Agile encourages enhanced communication, sharing of information and collaboration. A report in Forbes from 2015 by Steve Denning discusses how “Agile, Scrum and Lean arose as a deliberate response to the problems of hierarchical bureaucracy that is still pervasive in organizations today: falling rates of return on assets and on invested capital, a dispirited workforce, a decline in competitiveness and widespread disruption of existing business models.” In hierarchical models subordinates report upwardly to the bosses. In horizontal agile structures the team focusses on the customer and as Peter Drucker has stated, the single goal of a business is to create a customer.


The collaborative behaviour between self organising, cross functional teams has recognised similarities in swarm intelligence or stigmergy, the stimulation effect that individual effort has in guiding the work of co-workers and the behaviour that creates the shared outcome.

 

Through the agile software development methodology, the evolution of requirements and solutions supported by the collaboration activity patterns of agile teams is similar to those exhibited in stimergy. Team members are stimulated by the performance that they have achieved and they are also stigmergically stimulated by their environment which, apart from collaboration enabling technologies also includes management support.


Organizational theorist Ikujiro Nonaka suggests that innovation comes from serendipity. Knowledge is not created by information processing, but by “tapping the tacit and often highly subjective insights, intuitions, and hunches of individual employees and making those insights available for testing and use by the company as a whole". He adds “The key to this process is personal commitment, the employees’ sense of identity with the enterprise and its mission.”


Silos are the nemesis of serendipity. Different team members and stakeholders must be able to input information that is relevant to their roles and activities and that is useful to the other members of shared projects. This implies the necessity to capture this information in a model that is available to all team members overcoming their geographical limitation.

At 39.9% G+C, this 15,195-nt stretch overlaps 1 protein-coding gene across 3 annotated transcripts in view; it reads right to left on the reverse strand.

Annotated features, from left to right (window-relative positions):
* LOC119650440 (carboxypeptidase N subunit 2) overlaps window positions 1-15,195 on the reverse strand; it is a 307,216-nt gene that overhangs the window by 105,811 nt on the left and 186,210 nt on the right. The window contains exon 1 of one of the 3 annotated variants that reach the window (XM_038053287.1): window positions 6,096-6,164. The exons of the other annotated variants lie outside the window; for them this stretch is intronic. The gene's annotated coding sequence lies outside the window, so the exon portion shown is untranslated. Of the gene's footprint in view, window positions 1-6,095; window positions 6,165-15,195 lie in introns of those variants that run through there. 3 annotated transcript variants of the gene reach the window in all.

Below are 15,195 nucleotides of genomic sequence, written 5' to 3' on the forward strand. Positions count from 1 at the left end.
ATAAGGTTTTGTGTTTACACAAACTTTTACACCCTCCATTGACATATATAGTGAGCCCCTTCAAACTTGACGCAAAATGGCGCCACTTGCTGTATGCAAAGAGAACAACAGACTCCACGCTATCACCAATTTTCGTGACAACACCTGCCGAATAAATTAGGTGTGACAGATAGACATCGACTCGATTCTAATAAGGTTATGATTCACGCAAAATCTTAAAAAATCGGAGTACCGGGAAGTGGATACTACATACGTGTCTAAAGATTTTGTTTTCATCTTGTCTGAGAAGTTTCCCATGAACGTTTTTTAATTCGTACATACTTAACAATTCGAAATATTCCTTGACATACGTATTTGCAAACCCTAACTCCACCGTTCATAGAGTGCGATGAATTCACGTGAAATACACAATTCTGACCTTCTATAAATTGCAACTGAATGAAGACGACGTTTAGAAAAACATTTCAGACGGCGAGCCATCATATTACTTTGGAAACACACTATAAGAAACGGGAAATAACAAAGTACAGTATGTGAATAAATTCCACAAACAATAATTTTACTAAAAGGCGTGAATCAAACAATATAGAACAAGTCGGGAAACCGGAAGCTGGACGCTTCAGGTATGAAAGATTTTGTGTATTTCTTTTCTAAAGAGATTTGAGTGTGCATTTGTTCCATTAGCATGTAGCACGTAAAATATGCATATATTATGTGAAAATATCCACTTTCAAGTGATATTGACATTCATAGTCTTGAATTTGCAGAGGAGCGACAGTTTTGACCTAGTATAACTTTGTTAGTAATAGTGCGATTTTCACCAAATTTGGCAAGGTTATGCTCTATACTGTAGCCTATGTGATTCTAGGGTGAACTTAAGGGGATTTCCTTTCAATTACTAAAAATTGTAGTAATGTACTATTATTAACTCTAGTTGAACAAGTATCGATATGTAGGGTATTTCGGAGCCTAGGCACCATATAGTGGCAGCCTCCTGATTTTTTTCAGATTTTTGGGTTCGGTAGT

The emergence of new ideas, or innovation, through collaboration, has been commented on extensively. A single idea can lead to breakthroughs and competitive advantage and the idea of one person can be used by many others who can make small refinements or improvements to the idea or spark completely new ideas. These in turn become the normal as creativity destroys long accepted convention.


Collaboration is becoming a new enterprise standard. In the face of the challenges being presented by market uncertainty, successful transition to the most effective use of strategic information technology, is a priority for many organisations. Collaboration enables the enterprise to leverage the strengths of all its parts and by harnessing creative energy and increasing the chances of success, while reducing or eliminating process overlap and resource redundancy. The shared awareness of issues promoted through collaboration encourages trust and builds confidence in group stakeholders and synergises the collective response to problem resolution.


The mutual dependency of collaborative culture and Agile approaches, is essential for successful project delivery, which is ultimately decided by the customer. Whether the organisation is large or small, has not yet adopted Agile or is Agile progressive, a handful of factors are critical to success.


Flexible Planning
In a business environment where innovative disruption is encouraged and fail fast is the short term goal, it is essential that situational change gets a nimble response and to that end, flexibility must be built into planning. The World Development Report 2013 published by the World Bank notes that creative destruction is the mainstay of economic growth. A plan is essential but it is not indispensable and ought to be replaceable when a better idea presents itself. Adaptive schedule planning identifies milestones, but, maintains a flexible approach to get to them, while making allowances for the milestones to change.